Explosives that win wars by killing only those who require it
August 3, 2016 by Thomas Wictor
At last we have a video that shows how the new Israeli Arab League munitions work. These are fuel-air explosives (FAE) that the user can adjust in many ways. Multiple warheads inside the munitions change the intensity and direction of the shock wave. Before we study the proof of what I’ve been saying, first we’ll watch another video.
The Sham Legion is an Islamist rebel group in Syria that is taking part in the Aleppo offensive. Below is a video that almost defies belief. These men have no training whatsoever. The battle below is what’s called a “clusterf*ck.”
Neither the Sham Legion nor the people they were attacking know how to engage in combat. The mess above has nothing to do with the liberation of Aleppo.
None of the Sham Legion fighters were taught to use natural terrain as cover. They received fire from both in front and behind.
Their own men shot at them.
I’m shocked that the Sham Legion released this video. It was a horrendous slaughter. The filmmaker edited out a direct hit that killed more than half of the group behind the tank. He added deliberate blurriness that I removed. The two frames below are exactly one second apart.
You can still see the smoke from the explosion.
And the tank disappeared. What hit the Sham Legion?
At least two hovering munitions struck. I’ve never seen anything like them. They float through the air like miniature zeppelins, moving at a walking pace.
They have to be fuel-air explosives.
And then something else made an appearance.
Again, it’s not like anything ever caught on camera. That isn’t a tracer. It’s far too big and too slow.
We heard the sound of a low-flying jet aircraft; my guess is that someone rained explosives down on both sides. The amazing, tragic aspect of the Middle East is that so many people have no learning curve. Here’s a Hezbollah fighter simply strolling away as bullets whiz past his head.
And the Sham Legion are addicted to the Rambo shtick of standing and firing on full automatic, completely exposed.
People who do that always die, yet you see it in every battle.
Now we’ll look at the fighters who are actually liberating Aleppo.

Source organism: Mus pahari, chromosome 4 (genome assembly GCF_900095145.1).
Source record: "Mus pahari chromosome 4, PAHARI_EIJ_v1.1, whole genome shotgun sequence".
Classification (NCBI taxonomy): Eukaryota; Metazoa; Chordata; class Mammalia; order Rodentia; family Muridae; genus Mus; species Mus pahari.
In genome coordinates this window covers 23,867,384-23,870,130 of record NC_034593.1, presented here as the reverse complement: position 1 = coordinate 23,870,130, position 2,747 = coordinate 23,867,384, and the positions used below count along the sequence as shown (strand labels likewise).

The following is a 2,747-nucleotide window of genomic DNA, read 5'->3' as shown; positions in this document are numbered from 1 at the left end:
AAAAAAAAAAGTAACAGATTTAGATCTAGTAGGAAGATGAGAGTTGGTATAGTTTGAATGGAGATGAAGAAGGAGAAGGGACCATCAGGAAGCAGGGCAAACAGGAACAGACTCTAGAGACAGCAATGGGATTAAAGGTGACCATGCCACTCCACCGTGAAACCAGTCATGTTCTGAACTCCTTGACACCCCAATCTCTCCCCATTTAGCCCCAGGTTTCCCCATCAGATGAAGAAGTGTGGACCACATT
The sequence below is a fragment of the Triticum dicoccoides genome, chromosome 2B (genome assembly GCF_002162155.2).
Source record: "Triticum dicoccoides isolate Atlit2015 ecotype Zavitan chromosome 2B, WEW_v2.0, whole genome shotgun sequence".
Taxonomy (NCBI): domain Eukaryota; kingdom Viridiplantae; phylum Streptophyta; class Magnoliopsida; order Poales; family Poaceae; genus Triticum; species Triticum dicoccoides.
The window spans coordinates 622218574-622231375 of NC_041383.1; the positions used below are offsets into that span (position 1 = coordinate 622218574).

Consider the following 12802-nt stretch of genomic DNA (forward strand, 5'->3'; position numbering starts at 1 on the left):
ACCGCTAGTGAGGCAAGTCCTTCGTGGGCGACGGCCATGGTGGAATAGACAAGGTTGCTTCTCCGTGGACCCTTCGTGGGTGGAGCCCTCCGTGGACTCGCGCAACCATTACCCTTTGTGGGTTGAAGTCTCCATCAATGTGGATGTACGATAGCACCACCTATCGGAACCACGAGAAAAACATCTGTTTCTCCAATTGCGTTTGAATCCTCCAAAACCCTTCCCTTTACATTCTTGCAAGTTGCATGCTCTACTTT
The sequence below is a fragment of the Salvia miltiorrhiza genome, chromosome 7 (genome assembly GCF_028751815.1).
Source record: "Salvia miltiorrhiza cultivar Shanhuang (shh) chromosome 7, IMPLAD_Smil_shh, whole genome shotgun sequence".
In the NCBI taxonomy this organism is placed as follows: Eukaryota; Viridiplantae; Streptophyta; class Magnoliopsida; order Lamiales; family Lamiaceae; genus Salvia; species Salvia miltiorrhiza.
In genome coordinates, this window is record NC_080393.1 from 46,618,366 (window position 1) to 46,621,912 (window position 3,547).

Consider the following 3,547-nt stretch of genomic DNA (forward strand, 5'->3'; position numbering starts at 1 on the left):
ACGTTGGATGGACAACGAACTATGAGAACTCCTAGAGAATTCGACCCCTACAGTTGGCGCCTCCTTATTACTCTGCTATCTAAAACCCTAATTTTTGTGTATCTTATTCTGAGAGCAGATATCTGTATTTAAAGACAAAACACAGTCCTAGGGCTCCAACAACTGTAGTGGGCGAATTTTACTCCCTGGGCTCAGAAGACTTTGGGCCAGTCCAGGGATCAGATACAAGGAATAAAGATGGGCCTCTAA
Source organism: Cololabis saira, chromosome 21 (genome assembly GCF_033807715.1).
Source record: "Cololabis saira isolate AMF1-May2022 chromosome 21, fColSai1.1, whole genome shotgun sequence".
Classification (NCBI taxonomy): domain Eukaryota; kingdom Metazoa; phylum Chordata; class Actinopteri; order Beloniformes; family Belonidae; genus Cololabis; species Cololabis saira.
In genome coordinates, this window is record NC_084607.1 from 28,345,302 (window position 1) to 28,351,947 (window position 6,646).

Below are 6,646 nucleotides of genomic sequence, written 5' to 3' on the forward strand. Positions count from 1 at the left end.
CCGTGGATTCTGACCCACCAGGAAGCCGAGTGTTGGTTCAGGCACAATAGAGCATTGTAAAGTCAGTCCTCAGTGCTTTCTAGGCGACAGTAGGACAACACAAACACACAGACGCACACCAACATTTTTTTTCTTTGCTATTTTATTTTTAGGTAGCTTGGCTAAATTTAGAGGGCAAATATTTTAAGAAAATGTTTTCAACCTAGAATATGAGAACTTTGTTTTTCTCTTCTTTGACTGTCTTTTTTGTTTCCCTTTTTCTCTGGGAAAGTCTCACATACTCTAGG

Explosives, yes. But not as you know them
This is said to be a rebel car bomb or vehicle borne improvised explosive device (VBIED).
In reality, it’s not a VBIED. For one thing, nobody would film it from that close if it were a standard VBIED. Pieces of the vehicle could cut you in two longitudinally. The men filming knew that it was a specialized munition.
Also, it had no driver. A man set it in motion and got out of the cab. Then he stood there and watched instead of running.
It’s a tracked vehicle.
They’re called “tracked dumpers.”
This one destroyed a large underground facility.
The explosion in Aleppo didn’t look like the usual VBIED.
A VBIED explosion always begins with a blinding flash.
Ever see a car-bomb explosion flatten? Here’s a gif with four consecutive frames from the Aleppo video. The first frame has a red X on it.
The reason for the flattening is that the explosives blew a massive hole in the roof of an underground facility. Air underground is many degrees cooler than air above ground. Cooler air is much more dense. The sudden rupture of the underground structure sucked in the thinner hot air above, which is called the “stack effect.” Also, the Second Law of Thermodynamics states that heat flows from hot to cold.
Of course the heat of the explosion was high enough to overcome both the stack effect and the Second Law of Thermodynamics, but the flattening of the initial smoke tower proves that the explosives destroyed an underground structure.
How explosives sound
The VBIED in Husaybah, Iraq, produced the sound of one detonation and an echo.
Here it is slowed down.
In Aleppo, there were at least five separate detonations. The soundtrack may not be in sync with the images.
You’re hearing the multiple warheads first ejecting the vapor of the fuel-air explosives and then detonating it underground. Compare the Iraq explosion to the Aleppo explosion.
And in the sky above the Aleppo explosion was one of the ubiquitous Flying Black Boxes of Death.
It wasn’t a speck on the camera lens. This was a physical object, stationary in the air.
An eye in the sky.
You can see in the video, screen grabs, and gifs that dust rose from the earth and was knocked from buildings. That means that the shock wave went underground, for the most part. Some of it struck the cameraman, but if that were a standard rebel VBIED, he’d be dead.
And is it just me, or does the cameraman sound like he’s doing a parody of the Islamist Takbir? That hysteria seems a little too campy. In addition, the chorus of moaning chants doesn’t sound sincere.
Hatreds that resist explosives
As I’ve said many times, I lack the patience to solve the problems that stupid, dishonest people create for themselves.
Not a single statement in that lunatic screed is true. More and more terms are losing their meaning because of liars with agendas.
And now “scorched-earth policy.”
A message to Abu Mohammed.
When the US decides to pursue a scorched-earth policy in Syria, you’ll know it. Each of our B-2 Spirit bombers is fitted with rotary dispensers that carry a total of eighty 500-pound JDAMs. One B-2 could level an entire city. A single carrier strike group in the Mediterranean could destroy all of Syria. One B-52 Stratofortress can carry twelve 2000-pound JDAMs. Therefore a flight of three B-52s could raze any Syrian city to the ground, killing every inhabitant.
You’re a lucky man, Abu Mohammed. Much better people than me are going to liberate you. If I were in charge, I’d let you rot.
It’s good that I’m not in charge of anything except myself.
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